There is an interesting piece about the tides of his literary reputation over at the Guardian‘s Book Blog that points out that The Double just about ended Dostoevsky’s literary career, so perhaps I’m not alone in being unable to read it.

I haven’t attempted a Dostoevsky novel since then.  But the other day I picked up The Gambler because it’s relatively short, which made it seem doable.  Turns out it’s all about obsession, and filled with smears against the French.  I suspect I will finish it.  I’m already half way and I hate to leave a book unread.  And then perhaps another run at The Double?  No promises, though.  Maybe I will just reread those hilarious short stories.

Authors, Writing Tips

Bacigalupi: try, fail, learn

If you’re not familiar with Paolo Bacigalupi, then allow me to make the introduction.  He’s the author of the excellent and highly critically acclaimed novel The Windup Girl.

I got my own introduction to Bacigalupi only recently through the io9 book club. If you visit the book club’s ‘ask Paolo‘ page you can see where I questioned him about how he plotted his intricate, multi-character novel.  (Actually, what I said was “Where did you start?”).  And he explained that plotting was indeed a challenge.

“One of my big concerns about the book was that it didn’t have an overarching plan or structure to guide it for a long time. I just kept writing drafts until the elements that interested me seemed to bind together,” he told me.  It’s a process I know a lot of writers can relate to.

In an interview posted Monday at Techland, Bacigalupi decribes writing as a “try, fail, learn cycle.  You have to be able to take that again and again. And those failure moments, you have to go, OK, why did I fail? What did I learn from this? How can I reapply this and go again?” Words to live by, if you ask me.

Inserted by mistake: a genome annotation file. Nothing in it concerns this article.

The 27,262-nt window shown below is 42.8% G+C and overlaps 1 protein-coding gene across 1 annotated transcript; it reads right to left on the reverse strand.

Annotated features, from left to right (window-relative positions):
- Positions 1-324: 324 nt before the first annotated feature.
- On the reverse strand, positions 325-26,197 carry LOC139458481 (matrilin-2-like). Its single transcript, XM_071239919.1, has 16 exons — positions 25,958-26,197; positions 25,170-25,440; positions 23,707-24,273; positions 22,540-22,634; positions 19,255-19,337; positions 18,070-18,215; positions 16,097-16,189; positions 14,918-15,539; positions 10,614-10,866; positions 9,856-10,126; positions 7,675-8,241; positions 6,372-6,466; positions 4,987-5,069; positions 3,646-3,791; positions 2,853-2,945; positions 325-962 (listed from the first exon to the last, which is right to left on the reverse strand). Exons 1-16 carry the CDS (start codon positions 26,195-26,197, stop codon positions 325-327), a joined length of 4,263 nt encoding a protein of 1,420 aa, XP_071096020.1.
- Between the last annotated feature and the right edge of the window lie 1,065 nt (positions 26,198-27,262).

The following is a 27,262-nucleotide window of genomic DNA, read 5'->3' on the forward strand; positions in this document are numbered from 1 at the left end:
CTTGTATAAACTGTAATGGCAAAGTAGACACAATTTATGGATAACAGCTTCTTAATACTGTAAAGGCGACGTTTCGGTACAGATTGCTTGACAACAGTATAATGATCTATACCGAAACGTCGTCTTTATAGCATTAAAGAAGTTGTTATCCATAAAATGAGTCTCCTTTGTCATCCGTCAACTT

(You can also read my review of The Windup Girl at Goodreads.)


Films About Fiction: Swimming Pool

“I’m not the person you think I am …”

Why are films so often about writers?  Are writers inherently interesting characters?  Assumed to be bright, talented and loquacious?  Yes, and yes.  They’re also headstrong and insecure — an incendiary combination perfect for cinematic caricature.  (Plus we have a career that allows us to tell our own stories, some of which get made into films.)

On the other hand, some films simply require a character who has as much alone time as Jack Torrence.  And others need a genre writer to get caught up in his own genre, the way Rick Castle does.  Belgian film Swimming Pool (2003) is both.

Swimming Pool features a mystery writer whose attempt to find solitude gets her tangled up with people she doesn’t know, which leads to a murder.  The story ends up being pretty exciting in a thoughtful, European sort of way, but if you want to read a review, you can do that elsewhere.

I’m interested in the implications.

In Swimming Pool, Charlotte Rampling plays a British mystery writer named Sarah who is having a bit of a nervous breakdown and escapes to her editor’s villa in the South of France.  While she’s there, she refuses to swim in the swimming pool and starts to write.  There are no crumpled up papers in her world; when she writes, she goes nonstop.  Everything seems great until the homeowner’s wayward daughter Julie shows up, slips on a sexy bikini and uncovers the swimming pool.

This causes Sarah a great deal of distress, especially when the girl starts bringing home men for sex.  But Sarah responds like a writer:  She doesn’t get mad, she starts taking notes.  Things get dangerous when she steals Julie’s diary, seduces the gardener and … starts swimming in the swimming pool.  Is that a metaphor I detect?